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us. Pray, how are you to be purvided for, if your own family

2023-12-01 11:42:28 [power] source:Headwind and Evil Waves Network

"Prepared, then, to pursue either course, as justice shall dictate, Mrs. Stanley and Mr. Wyllys, executors of the late Mr. Stanley, and myself, his legatee, demand: First, an interview with the individual claiming to be William Stanley. Secondly, whatever proofs of the identity of the claimant you may have in your possession. And we here pledge ourselves to acknowledge the justice of the claim advanced, if the evidence shall prove sufficient to establish it; or in the event of a want of truth and consistency in the evidence supporting this remarkable claim, we shall hold it a duty to bring to legal punishment, those whom we must then believe the guilty parties connected with it.

us. Pray, how are you to be purvided for, if your own family

"Mrs. Stanley and Mr. Wyllys wish you, sir, to understand this letter as an answer to those addressed by you to themselves. They are on the point of returning to Longbridge, where I shall also join them; and we request that your farther communications to us, on this subject, may be addressed to Wyllys-Roof.

us. Pray, how are you to be purvided for, if your own family

This letter was written, and approved by Mrs. Stanley and Mr. Wyllys, before the consultation broke up; it was also signed by them, as well as by Harry.

us. Pray, how are you to be purvided for, if your own family

The amazement of Miss Wyllys and Elinor, on hearing the purport of Mr. Clapp's letters, was boundless. Had they seen William Stanley rise from the ground before them, they could scarcely have been more astonished; not a shadow of doubt as to his death in the Jefferson, had crossed their minds for years. Like their friends, they believed it a plot of Mr. Clapp's; and yet his daring to take so bold a step seemed all but incredible.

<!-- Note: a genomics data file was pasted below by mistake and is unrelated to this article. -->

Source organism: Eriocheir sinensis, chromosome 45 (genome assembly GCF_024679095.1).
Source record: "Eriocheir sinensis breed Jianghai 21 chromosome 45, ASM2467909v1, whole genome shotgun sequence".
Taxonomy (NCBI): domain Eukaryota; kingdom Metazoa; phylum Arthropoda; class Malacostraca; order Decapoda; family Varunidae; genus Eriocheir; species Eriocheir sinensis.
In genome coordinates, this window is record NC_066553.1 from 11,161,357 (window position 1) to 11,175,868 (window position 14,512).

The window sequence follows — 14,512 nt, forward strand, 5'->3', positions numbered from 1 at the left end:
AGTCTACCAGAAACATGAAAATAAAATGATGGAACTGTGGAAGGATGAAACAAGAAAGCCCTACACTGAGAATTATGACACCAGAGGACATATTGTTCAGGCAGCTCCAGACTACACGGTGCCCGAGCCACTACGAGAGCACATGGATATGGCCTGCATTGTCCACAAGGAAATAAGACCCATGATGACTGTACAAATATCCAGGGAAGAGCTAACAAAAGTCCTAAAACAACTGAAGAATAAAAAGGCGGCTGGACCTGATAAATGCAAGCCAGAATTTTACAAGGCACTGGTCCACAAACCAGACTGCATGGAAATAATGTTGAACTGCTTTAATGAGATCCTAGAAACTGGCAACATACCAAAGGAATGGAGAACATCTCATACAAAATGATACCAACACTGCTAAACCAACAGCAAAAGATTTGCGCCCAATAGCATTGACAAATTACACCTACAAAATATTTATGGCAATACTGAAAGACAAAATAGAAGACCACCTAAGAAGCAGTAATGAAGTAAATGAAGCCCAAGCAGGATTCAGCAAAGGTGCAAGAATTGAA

When some hours' consideration had made the idea rather more familiar to the minds of our friends, they began to look at the consequences, and they clearly saw many difficulties and vexations before the matter could be even favourably settled; but if this client of Mr. Clapp's were to succeed in establishing a legal claim to the Stanley estate, the result would produce much inconvenience to Mrs. Stanley, still greater difficulties to Mr. Wyllys, while Harry would be entirely ruined in a pecuniary sense; since the small property he had inherited from his father, would not suffice to meet half the arrears he would be obliged to discharge, in restoring his share of the Stanley estate to another. Hazlehurst had decided, from the instant the claim was laid before him, that the only question with himself would regard his own opinion on the subject; the point must first be clearly settled to his own judgment. He would see the man who claimed to be the son of his benefactor, he would examine the matter as impartially as he could, and then determine for himself. Had he any good reason whatever for believing this individual to be William Stanley, he would instantly resign the property to him, at every cost.

All probability was, however, thus far, against the identity of the claimant; and unless Hazlehurst could believe in his good faith and honesty, every inch of the ground should be disputed to the best of his ability. Mr. Wyllys was very confident of defeating one whom he seriously believed an impostor: it was a dirty, disagreeable job to undertake, but he was sanguine as to the result. Mrs. Stanley was at first quite overcome by agitation and astonishment; she had some doubts and anxieties; misgivings would occasionally cross her mind, in spite of herself, in spite of Mr. Wyllys's opinion; and the bare idea of opposing one who might possibly be her husband's son, affected all her feelings. Like Hazlehurst, she was very desirous to examine farther into the matter, without delay; scarcely knowing yet what to hope and what to fear.

Ellsworth and Mrs. Creighton soon learned the extraordinary summons which Harry had received; he informed them of the facts himself.

"The man is an impostor, depend upon it, Mr. Hazlehurst!" exclaimed Mrs. Creighton, with much warmth.

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